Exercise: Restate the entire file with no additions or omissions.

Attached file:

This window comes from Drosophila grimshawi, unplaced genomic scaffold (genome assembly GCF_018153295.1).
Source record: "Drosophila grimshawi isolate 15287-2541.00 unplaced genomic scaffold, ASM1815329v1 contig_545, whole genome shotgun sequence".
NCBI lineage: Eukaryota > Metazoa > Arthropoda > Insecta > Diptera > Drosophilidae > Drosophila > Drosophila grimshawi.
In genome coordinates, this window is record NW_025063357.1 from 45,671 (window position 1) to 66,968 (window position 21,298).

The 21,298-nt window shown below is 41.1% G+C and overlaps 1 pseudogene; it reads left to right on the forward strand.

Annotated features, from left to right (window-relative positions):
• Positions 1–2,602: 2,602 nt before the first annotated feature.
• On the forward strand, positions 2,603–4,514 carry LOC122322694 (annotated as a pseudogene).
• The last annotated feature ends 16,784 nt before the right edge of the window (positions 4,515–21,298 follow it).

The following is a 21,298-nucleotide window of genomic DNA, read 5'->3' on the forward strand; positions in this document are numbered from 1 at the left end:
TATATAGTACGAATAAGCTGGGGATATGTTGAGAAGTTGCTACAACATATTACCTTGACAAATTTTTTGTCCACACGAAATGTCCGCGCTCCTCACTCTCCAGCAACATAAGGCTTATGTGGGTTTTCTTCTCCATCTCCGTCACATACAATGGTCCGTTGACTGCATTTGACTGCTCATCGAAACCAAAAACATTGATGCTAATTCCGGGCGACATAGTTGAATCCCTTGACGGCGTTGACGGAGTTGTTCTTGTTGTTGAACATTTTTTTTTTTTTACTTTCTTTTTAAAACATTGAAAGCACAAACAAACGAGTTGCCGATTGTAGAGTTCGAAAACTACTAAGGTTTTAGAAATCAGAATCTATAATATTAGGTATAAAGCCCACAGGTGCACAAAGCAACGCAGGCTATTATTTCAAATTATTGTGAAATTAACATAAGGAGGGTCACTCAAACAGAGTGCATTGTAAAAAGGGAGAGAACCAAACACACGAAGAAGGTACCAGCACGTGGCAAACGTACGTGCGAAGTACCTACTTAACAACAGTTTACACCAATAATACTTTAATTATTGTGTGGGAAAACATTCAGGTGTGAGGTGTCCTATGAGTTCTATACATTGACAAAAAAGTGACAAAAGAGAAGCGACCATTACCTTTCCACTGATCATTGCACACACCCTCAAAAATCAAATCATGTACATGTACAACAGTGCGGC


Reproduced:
This window comes from Drosophila grimshawi, unplaced genomic scaffold (genome assembly GCF_018153295.1).
Source record: "Drosophila grimshawi isolate 15287-2541.00 unplaced genomic scaffold, ASM1815329v1 contig_545, whole genome shotgun sequence".
NCBI lineage: Eukaryota > Metazoa > Arthropoda > Insecta > Diptera > Drosophilidae > Drosophila > Drosophila grimshawi.
In genome coordinates, this window is record NW_025063357.1 from 45,671 (window position 1) to 66,968 (window position 21,298).

The 21,298-nt window shown below is 41.1% G+C and overlaps 1 pseudogene; it reads left to right on the forward strand.

Annotated features, from left to right (window-relative positions):
• Positions 1–2,602: 2,602 nt before the first annotated feature.
• On the forward strand, positions 2,603–4,514 carry LOC122322694 (annotated as a pseudogene).
• The last annotated feature ends 16,784 nt before the right edge of the window (positions 4,515–21,298 follow it).

The following is a 21,298-nucleotide window of genomic DNA, read 5'->3' on the forward strand; positions in this document are numbered from 1 at the left end:
TATATAGTACGAATAAGCTGGGGATATGTTGAGAAGTTGCTACAACATATTACCTTGACAAATTTTTTGTCCACACGAAATGTCCGCGCTCCTCACTCTCCAGCAACATAAGGCTTATGTGGGTTTTCTTCTCCATCTCCGTCACATACAATGGTCCGTTGACTGCATTTGACTGCTCATCGAAACCAAAAACATTGATGCTAATTCCGGGCGACATAGTTGAATCCCTTGACGGCGTTGACGGAGTTGTTCTTGTTGTTGAACATTTTTTTTTTTTTACTTTCTTTTTAAAACATTGAAAGCACAAACAAACGAGTTGCCGATTGTAGAGTTCGAAAACTACTAAGGTTTTAGAAATCAGAATCTATAATATTAGGTATAAAGCCCACAGGTGCACAAAGCAACGCAGGCTATTATTTCAAATTATTGTGAAATTAACATAAGGAGGGTCACTCAAACAGAGTGCATTGTAAAAAGGGAGAGAACCAAACACACGAAGAAGGTACCAGCACGTGGCAAACGTACGTGCGAAGTACCTACTTAACAACAGTTTACACCAATAATACTTTAATTATTGTGTGGGAAAACATTCAGGTGTGAGGTGTCCTATGAGTTCTATACATTGACAAAAAAGTGACAAAAGAGAAGCGACCATTACCTTTCCACTGATCATTGCACACACCCTCAAAAATCAAATCATGTACATGTACAACAGTGCGGC